/// add one, i.e. use `x.bitLength + 1`. | |

/// ``` | |

/// x.bitLength == (-x-1).bitLength | |

/// | |

/// 3.bitLength == 2; // 00000011 | |

/// 2.bitLength == 2; // 00000010 | |

/// 1.bitLength == 1; // 00000001 | |

/// 0.bitLength == 0; // 00000000 | |

/// (-1).bitLength == 0; // 11111111 | |

/// (-2).bitLength == 1; // 11111110 | |

/// (-3).bitLength == 2; // 11111101 | |

/// (-4).bitLength == 2; // 11111100 | |

/// ``` | |

int get bitLength; | |

/// Returns the least significant [width] bits of this integer as a | |

/// non-negative number (i.e. unsigned representation). The returned value has | |

/// zeros in all bit positions higher than [width]. | |

/// ``` | |

/// (-1).toUnsigned(5) == 31 // 11111111 -> 00011111 | |

/// ``` | |

/// This operation can be used to simulate arithmetic from low level languages. | |

/// For example, to increment an 8 bit quantity: | |

/// ``` | |

/// q = (q + 1).toUnsigned(8); | |

/// ``` | |

/// `q` will count from `0` up to `255` and then wrap around to `0`. | |

/// | |

/// If the input fits in [width] bits without truncation, the result is the | |

/// same as the input. The minimum width needed to avoid truncation of `x` is | |

/// given by `x.bitLength`, i.e. | |

/// ``` | |

/// x == x.toUnsigned(x.bitLength); | |

/// ``` | |

int toUnsigned(int width); | |

/// Returns the least significant [width] bits of this integer, extending the | |

/// highest retained bit to the sign. This is the same as truncating the value | |

/// to fit in [width] bits using an signed 2-s complement representation. The | |

/// returned value has the same bit value in all positions higher than [width]. | |

/// | |

/// ``` | |

/// V--sign bit-V | |

/// 16.toSigned(5) == -16 // 00010000 -> 11110000 | |

/// 239.toSigned(5) == 15 // 11101111 -> 00001111 | |

/// ^ ^ | |

/// ``` | |

/// This operation can be used to simulate arithmetic from low level languages. | |

/// For example, to increment an 8 bit signed quantity: | |

/// ``` | |

/// q = (q + 1).toSigned(8); | |

/// ``` | |

/// `q` will count from `0` up to `127`, wrap to `-128` and count back up to | |

/// `127`. | |

/// | |

/// If the input value fits in [width] bits without truncation, the result is | |

/// the same as the input. The minimum width needed to avoid truncation of `x` | |

/// is `x.bitLength + 1`, i.e. | |

/// ``` | |

/// x == x.toSigned(x.bitLength + 1); | |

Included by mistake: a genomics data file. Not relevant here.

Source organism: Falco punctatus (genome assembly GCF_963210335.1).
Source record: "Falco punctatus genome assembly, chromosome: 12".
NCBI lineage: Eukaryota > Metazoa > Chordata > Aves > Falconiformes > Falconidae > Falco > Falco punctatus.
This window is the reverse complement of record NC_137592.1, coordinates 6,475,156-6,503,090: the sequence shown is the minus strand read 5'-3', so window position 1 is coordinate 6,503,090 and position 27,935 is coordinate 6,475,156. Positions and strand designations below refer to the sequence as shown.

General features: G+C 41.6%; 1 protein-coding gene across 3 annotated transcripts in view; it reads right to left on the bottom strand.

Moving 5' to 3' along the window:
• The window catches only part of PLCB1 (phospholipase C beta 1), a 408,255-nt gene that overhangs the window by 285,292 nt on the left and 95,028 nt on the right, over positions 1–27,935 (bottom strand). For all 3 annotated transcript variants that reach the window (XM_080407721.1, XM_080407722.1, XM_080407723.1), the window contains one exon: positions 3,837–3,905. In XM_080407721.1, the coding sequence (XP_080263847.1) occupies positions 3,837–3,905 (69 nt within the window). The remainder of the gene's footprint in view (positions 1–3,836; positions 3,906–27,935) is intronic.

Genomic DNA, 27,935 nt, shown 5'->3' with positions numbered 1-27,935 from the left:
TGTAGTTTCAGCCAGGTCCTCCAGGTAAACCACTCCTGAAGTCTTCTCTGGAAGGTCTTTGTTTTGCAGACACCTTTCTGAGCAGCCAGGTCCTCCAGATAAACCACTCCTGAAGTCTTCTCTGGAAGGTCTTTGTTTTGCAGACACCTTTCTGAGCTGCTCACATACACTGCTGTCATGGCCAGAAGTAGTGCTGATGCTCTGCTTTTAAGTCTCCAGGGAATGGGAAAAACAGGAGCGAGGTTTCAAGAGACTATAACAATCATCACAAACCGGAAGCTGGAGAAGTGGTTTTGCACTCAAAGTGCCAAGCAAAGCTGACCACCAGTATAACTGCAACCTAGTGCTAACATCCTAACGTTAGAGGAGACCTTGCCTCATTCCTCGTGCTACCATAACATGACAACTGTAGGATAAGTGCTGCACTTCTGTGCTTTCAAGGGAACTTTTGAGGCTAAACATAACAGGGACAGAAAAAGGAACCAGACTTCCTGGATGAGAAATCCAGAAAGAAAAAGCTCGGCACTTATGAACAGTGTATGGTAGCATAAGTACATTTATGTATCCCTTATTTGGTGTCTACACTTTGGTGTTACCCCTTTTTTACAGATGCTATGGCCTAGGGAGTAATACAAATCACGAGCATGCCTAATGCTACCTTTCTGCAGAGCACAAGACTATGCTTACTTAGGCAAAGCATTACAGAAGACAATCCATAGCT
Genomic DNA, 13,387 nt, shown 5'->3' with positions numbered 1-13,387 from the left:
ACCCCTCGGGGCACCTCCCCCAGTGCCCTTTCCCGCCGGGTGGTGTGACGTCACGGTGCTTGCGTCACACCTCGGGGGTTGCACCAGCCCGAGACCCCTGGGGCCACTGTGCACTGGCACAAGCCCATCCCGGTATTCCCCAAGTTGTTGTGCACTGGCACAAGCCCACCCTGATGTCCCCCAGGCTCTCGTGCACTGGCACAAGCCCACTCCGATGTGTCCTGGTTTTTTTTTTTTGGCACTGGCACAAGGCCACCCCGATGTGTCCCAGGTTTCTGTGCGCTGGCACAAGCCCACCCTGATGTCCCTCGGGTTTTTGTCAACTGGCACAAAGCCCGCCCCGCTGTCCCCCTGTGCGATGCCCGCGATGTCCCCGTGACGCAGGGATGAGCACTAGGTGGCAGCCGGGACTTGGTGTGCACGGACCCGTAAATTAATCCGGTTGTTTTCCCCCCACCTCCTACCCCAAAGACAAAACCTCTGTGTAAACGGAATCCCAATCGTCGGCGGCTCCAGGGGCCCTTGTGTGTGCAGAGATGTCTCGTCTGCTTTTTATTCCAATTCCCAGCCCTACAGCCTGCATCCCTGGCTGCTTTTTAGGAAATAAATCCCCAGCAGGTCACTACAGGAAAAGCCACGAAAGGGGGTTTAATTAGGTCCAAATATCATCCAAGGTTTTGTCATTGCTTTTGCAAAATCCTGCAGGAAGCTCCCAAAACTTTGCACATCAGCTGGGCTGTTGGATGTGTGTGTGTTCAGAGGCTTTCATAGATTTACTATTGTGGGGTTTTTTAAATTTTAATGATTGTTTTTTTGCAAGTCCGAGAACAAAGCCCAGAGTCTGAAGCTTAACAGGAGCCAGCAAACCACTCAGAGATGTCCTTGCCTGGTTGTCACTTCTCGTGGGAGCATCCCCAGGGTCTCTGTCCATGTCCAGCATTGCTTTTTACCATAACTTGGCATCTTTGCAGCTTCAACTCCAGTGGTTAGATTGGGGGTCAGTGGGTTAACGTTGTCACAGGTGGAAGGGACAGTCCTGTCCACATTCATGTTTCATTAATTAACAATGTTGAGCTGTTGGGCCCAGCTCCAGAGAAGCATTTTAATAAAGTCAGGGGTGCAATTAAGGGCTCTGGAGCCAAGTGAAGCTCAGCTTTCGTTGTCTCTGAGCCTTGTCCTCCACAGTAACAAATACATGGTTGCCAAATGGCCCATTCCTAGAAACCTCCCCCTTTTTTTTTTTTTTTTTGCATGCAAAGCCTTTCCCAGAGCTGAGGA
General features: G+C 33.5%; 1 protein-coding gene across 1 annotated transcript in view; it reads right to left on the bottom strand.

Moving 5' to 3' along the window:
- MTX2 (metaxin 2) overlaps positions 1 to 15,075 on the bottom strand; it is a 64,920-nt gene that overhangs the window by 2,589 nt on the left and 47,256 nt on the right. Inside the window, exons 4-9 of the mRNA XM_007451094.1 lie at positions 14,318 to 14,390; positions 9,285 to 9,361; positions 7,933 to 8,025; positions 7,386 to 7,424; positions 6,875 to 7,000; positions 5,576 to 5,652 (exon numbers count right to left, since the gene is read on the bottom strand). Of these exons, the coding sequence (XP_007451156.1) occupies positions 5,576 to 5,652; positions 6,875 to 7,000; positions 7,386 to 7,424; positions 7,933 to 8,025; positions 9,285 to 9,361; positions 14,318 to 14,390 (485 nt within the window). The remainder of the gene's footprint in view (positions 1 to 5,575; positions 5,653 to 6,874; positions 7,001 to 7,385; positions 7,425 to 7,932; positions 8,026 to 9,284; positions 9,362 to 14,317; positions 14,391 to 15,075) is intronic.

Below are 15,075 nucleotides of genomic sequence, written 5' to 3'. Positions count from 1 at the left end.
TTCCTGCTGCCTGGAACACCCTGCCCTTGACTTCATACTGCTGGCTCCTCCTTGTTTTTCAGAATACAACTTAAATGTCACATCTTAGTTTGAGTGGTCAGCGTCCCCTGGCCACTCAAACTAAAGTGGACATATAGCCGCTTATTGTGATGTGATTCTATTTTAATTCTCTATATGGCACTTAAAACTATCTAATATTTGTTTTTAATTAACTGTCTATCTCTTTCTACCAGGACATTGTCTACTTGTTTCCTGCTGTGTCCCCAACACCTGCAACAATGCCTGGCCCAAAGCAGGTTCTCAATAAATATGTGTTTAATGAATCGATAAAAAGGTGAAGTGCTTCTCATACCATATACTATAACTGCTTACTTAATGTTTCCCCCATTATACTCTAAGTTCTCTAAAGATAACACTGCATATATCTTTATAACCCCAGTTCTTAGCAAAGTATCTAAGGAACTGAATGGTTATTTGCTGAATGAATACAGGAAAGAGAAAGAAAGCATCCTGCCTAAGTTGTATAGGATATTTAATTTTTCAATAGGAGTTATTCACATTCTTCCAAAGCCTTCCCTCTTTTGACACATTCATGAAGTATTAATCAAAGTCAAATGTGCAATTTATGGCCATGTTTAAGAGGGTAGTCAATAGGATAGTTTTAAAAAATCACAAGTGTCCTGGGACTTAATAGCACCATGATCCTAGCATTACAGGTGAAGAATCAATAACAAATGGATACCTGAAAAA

/// ``` | |

int toSigned(int width); | |

/// Return the negative value of this integer. | |

/// | |

/// The result of negating an integer always has the opposite sign, except | |

/// for zero, which is its own negation. | |

int operator -(); | |

/// Returns the absolute value of this integer. | |

/// | |

/// For any integer `x`, the result is the same as `x < 0 ? -x : x`. | |

int abs(); | |

/// Returns the sign of this integer. | |

/// | |

/// Returns 0 for zero, -1 for values less than zero and | |

/// +1 for values greater than zero. | |

int get sign; | |

/// Returns `this`. | |

int round(); | |

/// Returns `this`. | |

int floor(); | |

/// Returns `this`. | |

int ceil(); | |

/// Returns `this`. | |

int truncate(); | |

/// Returns `this.toDouble()`. | |

double roundToDouble(); | |

/// Returns `this.toDouble()`. | |

double floorToDouble(); | |

/// Returns `this.toDouble()`. | |

double ceilToDouble(); | |

/// Returns `this.toDouble()`. | |

double truncateToDouble(); | |

/// Returns a string representation of this integer. | |

/// | |

/// The returned string is parsable by [parse]. | |

/// For any `int` `i`, it is guaranteed that | |

/// `i == int.parse(i.toString())`. | |

String toString(); | |

/// Converts [this] to a string representation in the given [radix]. | |

/// | |

/// In the string representation, lower-case letters are used for digits above | |

/// '9', with 'a' being 10 an 'z' being 35. | |

/// | |

/// The [radix] argument must be an integer in the range 2 to 36. | |

String toRadixString(int radix); | |

/// Parse [source] as a, possibly signed, integer literal and return its value. | |

/// | |

/// The [source] must be a non-empty sequence of base-[radix] digits, | |

/// optionally prefixed with a minus or plus sign ('-' or '+'). | |

/// | |

/// The [radix] must be in the range 2..36. The digits used are | |

/// first the decimal digits 0..9, and then the letters 'a'..'z' with | |

/// values 10 through 35. Also accepts upper-case letters with the same | |

/// values as the lower-case ones. | |

/// | |

/// If no [radix] is given then it defaults to 10. In this case, the [source] | |

/// digits may also start with `0x`, in which case the number is interpreted | |

/// as a hexadecimal integer literal, | |

/// When `int` is implemented by 64-bit signed integers, | |

/// hexadecimal integer literals may represent values larger than | |

/// 2<sup>63</sup>, in which case the value is parsed as if it is an | |

/// *unsigned* number, and the resulting value is the corresponding | |

/// signed integer value. | |

/// | |

/// For any int `n` and valid radix `r`, it is guaranteed that | |

/// `n == int.parse(n.toRadixString(r), radix: r)`. | |

/// | |

/// If the [source] string does not contain a valid integer literal, | |

/// optionally prefixed by a sign, a [FormatException] is thrown | |

/// (unless the deprecated [onError] parameter is used, see below). | |

/// | |

/// Instead of throwing and immediately catching the [FormatException], | |

/// instead use [tryParse] to handle a parsing error. | |

/// Example: | |

/// ```dart | |

/// var value = int.tryParse(text); | |

/// if (value == null) ... handle the problem | |

/// ``` | |

/// | |

/// The [onError] parameter is deprecated and will be removed. | |

/// Instead of `int.parse(string, onError: (string) => ...)`, | |

/// you should use `int.tryParse(string) ?? (...)`. | |

/// | |

/// When the source string is not valid and [onError] is provided, | |

/// whenever a [FormatException] would be thrown, | |

/// [onError] is instead called with [source] as argument, | |

/// and the result of that call is returned by [parse]. | |

external static int parse(String source, | |

{int? radix, @deprecated int onError(String source)?}); | |

/// Parse [source] as a, possibly signed, integer literal. | |

/// | |

/// Like [parse] except that this function returns `null` where a | |

/// similar call to [parse] would throw a [FormatException]. | |

external static int? tryParse(String source, {int? radix}); | |

} |